Russ, having personally witnessed God’s Hand on multiple occasions, has a treasure trove of stories involving how, when stepping out to do his best, God has come forward to meet him under amazing circumstances. Take what happened in 2000 when Chebet, an otherwise healthy Kenyan 3-year old, suddenly had trouble breathing while playing outside, and arrived at Tenwek barely conscious after a 3-hour ride. Russ suspected a foreign object had lodged in her windpipe, but had no functional bronchoscope available – just a 1950 version, an old metal pipe whose light didn’t even work — but he shined a flashlight down it and, though still unable to see, reached through with long forceps. Suddenly Chebet’s breathing and heart stopped, requiring that he remove the scope quickly, ventilate her, perform CPR, and restart her heart. After a second fruitless attempt, Chebet’s heart stopped again. Finally Russ tried a third time, but lacking the proper tools, that was also unsuccessful. The last option was to open her chest and cut into her windpipe, but that would take a long time and Russ doubted he could keep her alive that long. Everything he’d done had failed miserably, and all seemed hopeless. But, while scrubbing up alone, convinced she would die, he heard God speak, saying, “Go in there and try it again.” It seemed so clear that Russ felt obliged to answer, aloud. Profoundly moved, he replied boldly, “We’ve just done that 3 times and it’s failed.” Then he heard God say, “You’re right. You have failed, and you cannot save this girl. You’re not God, but I am. Let me work through you.”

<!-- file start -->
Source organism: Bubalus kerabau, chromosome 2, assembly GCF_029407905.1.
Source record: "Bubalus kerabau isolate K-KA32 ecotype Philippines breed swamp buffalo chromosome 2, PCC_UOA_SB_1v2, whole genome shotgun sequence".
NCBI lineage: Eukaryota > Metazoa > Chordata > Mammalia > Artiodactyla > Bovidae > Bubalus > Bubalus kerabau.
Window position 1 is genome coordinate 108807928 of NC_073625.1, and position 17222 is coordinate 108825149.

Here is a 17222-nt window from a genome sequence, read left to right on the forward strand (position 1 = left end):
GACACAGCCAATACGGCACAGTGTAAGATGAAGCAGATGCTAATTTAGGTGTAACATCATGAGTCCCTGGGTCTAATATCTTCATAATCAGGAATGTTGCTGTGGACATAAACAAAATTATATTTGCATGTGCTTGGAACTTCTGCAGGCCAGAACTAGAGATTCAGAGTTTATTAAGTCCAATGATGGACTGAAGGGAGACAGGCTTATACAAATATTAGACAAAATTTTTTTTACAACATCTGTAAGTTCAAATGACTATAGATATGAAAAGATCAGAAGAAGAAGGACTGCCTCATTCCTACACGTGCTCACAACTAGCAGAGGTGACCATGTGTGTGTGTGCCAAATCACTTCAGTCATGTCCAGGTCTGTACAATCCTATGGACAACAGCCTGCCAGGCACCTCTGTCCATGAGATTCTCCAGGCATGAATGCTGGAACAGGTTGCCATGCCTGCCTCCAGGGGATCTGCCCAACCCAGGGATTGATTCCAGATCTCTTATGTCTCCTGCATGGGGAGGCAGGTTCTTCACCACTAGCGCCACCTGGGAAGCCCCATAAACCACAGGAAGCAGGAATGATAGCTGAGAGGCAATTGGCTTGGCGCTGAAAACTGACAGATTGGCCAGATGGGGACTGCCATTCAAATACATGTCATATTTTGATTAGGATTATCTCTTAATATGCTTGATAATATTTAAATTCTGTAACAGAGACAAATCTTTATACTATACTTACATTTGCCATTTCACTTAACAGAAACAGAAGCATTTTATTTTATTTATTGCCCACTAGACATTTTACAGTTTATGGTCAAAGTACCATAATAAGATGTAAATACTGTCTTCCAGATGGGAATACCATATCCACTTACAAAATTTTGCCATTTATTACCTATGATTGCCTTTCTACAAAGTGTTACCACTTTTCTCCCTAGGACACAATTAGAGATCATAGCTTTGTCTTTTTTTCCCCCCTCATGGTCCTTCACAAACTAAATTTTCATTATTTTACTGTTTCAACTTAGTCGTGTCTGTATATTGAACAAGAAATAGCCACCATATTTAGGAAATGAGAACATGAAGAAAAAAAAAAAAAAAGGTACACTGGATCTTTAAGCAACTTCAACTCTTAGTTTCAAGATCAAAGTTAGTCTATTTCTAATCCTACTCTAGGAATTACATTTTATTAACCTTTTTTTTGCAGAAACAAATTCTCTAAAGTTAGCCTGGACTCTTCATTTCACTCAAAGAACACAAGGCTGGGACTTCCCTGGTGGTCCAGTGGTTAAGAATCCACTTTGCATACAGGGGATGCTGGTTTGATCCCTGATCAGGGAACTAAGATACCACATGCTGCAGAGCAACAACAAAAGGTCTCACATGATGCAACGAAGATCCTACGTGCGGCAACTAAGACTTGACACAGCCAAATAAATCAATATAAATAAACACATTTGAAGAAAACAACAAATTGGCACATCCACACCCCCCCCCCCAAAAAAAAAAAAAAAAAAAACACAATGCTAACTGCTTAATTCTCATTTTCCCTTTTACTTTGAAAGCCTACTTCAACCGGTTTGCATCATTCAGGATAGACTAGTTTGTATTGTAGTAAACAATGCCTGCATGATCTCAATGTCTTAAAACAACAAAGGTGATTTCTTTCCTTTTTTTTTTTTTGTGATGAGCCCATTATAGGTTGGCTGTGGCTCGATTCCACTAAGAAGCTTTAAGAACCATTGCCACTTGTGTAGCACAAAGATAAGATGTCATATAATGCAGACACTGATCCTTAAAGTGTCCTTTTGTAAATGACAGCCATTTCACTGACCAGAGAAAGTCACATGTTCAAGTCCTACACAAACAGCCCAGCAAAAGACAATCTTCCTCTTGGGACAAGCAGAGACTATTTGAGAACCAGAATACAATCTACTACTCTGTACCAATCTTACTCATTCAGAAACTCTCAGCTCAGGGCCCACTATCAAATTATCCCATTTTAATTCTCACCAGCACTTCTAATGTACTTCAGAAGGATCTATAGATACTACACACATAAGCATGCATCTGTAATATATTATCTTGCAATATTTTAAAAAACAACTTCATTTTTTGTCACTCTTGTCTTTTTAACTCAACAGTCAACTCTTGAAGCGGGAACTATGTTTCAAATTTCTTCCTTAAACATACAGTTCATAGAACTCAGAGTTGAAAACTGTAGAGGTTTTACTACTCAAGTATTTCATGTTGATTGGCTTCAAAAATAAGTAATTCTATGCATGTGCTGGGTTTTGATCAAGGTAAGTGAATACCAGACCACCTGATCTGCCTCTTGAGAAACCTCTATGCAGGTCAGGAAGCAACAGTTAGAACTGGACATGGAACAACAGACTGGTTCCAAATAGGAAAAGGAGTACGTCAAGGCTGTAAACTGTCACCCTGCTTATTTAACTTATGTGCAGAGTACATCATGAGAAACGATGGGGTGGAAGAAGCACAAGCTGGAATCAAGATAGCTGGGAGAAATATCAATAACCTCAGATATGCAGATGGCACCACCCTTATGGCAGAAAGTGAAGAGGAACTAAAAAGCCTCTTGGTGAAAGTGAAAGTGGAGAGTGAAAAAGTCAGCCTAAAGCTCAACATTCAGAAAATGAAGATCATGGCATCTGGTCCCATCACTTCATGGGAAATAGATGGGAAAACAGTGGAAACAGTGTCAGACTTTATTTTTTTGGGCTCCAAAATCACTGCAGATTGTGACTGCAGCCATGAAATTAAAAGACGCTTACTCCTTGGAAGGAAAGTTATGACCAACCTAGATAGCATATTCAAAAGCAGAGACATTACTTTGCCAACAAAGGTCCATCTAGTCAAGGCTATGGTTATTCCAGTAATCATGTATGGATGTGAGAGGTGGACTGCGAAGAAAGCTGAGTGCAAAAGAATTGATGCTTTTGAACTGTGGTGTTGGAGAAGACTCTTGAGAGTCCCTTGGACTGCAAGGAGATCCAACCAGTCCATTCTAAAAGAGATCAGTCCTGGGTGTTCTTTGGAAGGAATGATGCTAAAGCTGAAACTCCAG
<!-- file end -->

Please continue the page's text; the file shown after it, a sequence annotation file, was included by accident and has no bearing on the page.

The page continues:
Returning to the O. R., Russ encountered approximately 12 colleagues preparing Chebet for surgery. He announced, “We’re going back in with the scope.” His colleagues began arguing, but Russ explained he’d just spoken with Someone incredibly senior to all of them and they were going to do it. But…what was that??! Russ suddenly spied on the counter a ureteral stone basket used for removing kidney stones. It was weeks since he, the only surgeon who ever used it, had seen it, but nevertheless it gave him an idea. Blindly pushing the scope back down Chebet’s windpipe while noting her heart rate dropping, Russ said “God help us”, inserted the ureteral stone basket through the scope, opened and closed the basket, and pulled it out. There, finally freed, was the culprit: a dried red kidney bean. Chebet’s heart rate promptly came up, everyone clapped, sang, and praised the Lord, Chebet awakened, and Russ left to tell her mother, “Jesus saved your daughter.” The mother wept. Russ asked, “Do you know Jesus?” She replied, “No”. Russ responded, “I think you should give your life to Jesus – He gave you back your daughter.” The mother immediately prayed to Jesus, and took Chebet home the next day.
Two months later a chaplain, asking if Russ knew Chebet’s mother was a local brewer, suggested visiting her. Upon arriving, a group of 35 women introducing themselves as the Women’s Bible Study Fellowship, explained that Chebet’s mother used to supply their husbands with drink, but after returning from Tenwek and asking them to help break down her stills, they began discipling the woman for whom they had prayed five years.